IStar announced earnings today, along with an estimated 50% cut in the dividend. The cut was signaled pretty clearly in a pre-announcement on July 18th.
IStar set aside $217 million noncash for bad loans, which thankfully was much less that the high end of the $275 range they estimated on July 18th (and that, in addition to a new $50 million stock repurchase program with whose money? they announced, is probably why the stock is up today), and recorded a $45 million charge for mark-to-market impairments, which was also less than the $50 million forecast two weeks ago. Thus, the silver lining, if there is one, is that there may be a floor on their new dividend estimate of .30 to .40 cents a share. Nevertheless, there was a lot of equivocation on the exact amount of the dividend going forward.
However, the bigger problem is that none of the “many moving pieces” have been moving in the right direction. IStar frequently boasts about its ability and infrastructure to work out impaired assets (what else would they say, given that they are busy taking Fremont dirt back by the truck load?), but obviously their recoveries have not been living up to their original portfolio assumptions.
The “higher beta around asset recovery” (a euphemism for having guessed wrong on the first place) relates to two things that may get even worse in the current environment. The first is the length of time it’s been taking to effect the workouts. It is simply taking them much longer than they thought wait,.. weren’t they the experts?? to stabilize and sell the assets. Given that the era of indiscriminate capital – which had been bailing out a lot of borrowers and owners – is now over, this is not likely to get much better.
The second issue is related to the first and that is their reliance on “recourse” provisions is turning out to be not so reliable. Recourse allows a lender like IStar to go after other assets of the borrower in an event of default. In this environment, however, any unencumbered assets that may be available to satisfy those provisions are quickly becoming the object of a massive lender scrum, with Istar just one among the hungry crowd. Consequently, they have not been providing the safety net that was originally you mean they were wrong?? thought.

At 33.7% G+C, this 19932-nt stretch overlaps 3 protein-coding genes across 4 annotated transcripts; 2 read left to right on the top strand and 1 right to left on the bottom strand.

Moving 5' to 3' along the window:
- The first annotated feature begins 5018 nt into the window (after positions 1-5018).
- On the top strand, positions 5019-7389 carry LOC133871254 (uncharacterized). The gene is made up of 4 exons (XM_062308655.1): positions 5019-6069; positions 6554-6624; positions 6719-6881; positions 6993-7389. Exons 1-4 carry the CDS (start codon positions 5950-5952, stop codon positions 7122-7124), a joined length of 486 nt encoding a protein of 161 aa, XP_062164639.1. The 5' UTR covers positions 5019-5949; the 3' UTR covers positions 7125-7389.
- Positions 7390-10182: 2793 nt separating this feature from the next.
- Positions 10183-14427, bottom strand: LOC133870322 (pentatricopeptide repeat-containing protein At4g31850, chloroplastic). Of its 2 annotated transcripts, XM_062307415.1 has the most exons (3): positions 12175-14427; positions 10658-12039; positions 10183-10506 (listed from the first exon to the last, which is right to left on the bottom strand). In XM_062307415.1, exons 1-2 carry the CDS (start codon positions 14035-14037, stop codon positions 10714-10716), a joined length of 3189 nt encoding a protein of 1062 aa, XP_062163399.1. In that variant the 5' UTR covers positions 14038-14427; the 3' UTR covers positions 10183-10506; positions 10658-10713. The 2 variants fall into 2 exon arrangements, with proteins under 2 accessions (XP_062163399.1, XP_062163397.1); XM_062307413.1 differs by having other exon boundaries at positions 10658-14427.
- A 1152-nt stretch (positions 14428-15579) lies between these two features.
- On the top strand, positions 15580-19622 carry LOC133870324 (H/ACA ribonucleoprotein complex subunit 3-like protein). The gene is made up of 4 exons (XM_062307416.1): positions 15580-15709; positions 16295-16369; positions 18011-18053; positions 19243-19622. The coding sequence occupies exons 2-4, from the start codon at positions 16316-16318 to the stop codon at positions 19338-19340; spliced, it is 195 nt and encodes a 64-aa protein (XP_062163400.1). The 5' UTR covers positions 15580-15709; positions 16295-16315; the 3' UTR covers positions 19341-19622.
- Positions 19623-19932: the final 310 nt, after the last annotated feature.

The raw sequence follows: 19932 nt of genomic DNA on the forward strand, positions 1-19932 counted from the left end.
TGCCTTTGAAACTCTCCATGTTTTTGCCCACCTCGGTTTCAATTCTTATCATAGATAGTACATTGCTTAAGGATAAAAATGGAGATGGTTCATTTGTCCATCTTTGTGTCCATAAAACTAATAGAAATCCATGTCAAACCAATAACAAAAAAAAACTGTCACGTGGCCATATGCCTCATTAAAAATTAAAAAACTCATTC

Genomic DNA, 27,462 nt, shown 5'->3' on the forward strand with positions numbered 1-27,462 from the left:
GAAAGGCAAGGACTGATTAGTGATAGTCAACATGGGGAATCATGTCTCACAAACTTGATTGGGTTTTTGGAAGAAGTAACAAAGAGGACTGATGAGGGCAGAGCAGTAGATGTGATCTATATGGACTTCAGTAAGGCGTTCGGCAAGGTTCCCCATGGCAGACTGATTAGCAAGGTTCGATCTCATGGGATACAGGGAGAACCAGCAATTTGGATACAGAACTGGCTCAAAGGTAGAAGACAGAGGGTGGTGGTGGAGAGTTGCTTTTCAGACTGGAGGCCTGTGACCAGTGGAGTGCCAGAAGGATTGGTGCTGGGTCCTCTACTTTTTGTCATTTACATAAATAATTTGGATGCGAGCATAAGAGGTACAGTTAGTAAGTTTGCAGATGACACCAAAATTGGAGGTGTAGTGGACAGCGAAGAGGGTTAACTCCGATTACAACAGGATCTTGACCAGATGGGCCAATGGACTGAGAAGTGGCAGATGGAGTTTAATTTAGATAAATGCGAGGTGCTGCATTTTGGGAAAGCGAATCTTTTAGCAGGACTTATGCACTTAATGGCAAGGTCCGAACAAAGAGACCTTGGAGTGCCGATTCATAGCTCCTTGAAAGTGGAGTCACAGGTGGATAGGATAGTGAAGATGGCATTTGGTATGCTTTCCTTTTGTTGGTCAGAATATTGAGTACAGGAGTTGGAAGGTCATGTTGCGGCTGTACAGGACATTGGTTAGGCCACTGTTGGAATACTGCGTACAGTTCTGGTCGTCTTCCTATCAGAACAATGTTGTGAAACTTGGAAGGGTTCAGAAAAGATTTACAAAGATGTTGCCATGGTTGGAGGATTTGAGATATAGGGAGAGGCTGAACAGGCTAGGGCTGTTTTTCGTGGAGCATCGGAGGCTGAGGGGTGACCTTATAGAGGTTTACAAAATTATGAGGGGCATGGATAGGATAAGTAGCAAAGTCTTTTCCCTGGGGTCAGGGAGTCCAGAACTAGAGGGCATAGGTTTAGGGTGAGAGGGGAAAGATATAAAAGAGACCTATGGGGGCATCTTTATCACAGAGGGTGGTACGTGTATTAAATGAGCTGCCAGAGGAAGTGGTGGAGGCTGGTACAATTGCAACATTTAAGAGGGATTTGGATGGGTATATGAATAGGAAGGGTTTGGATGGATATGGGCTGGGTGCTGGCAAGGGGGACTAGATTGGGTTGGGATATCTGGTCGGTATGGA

To be fair, this is now all history and most of the reason why the stock went into the toilet back on July 18th. What about the prospects going forward? IStar says they have “scrubbed” their portolio (of what, pesky fleas or the dogs that carry them?) well into to 2009 and that they are now more confident of their estimates – yet again – even after having stressed their loan book with a hypothetical 50% reduction in the amount of scheduled 2009 repayments. They also say they will not need to raise any new debt or equity capital through 2009.
Nevertheless, this is now a show-me REIT. IStar has a lot more “dead money” in it’s portfolio than they previously forecast, and they are now very, very close to breaching their bond covenants. If any additional fleas do turn up in the Fremont deal, and in this environment you should assume the worst, IStar will need to pay a visit to the rating agency wood shed.
Significantly, in the conference call, Sugarman several times referred to the need for the ratings agencies to be “fair” in their future evaluations of IStar. In this environment, that is not something I would want to depend upon if I were a shareholder.
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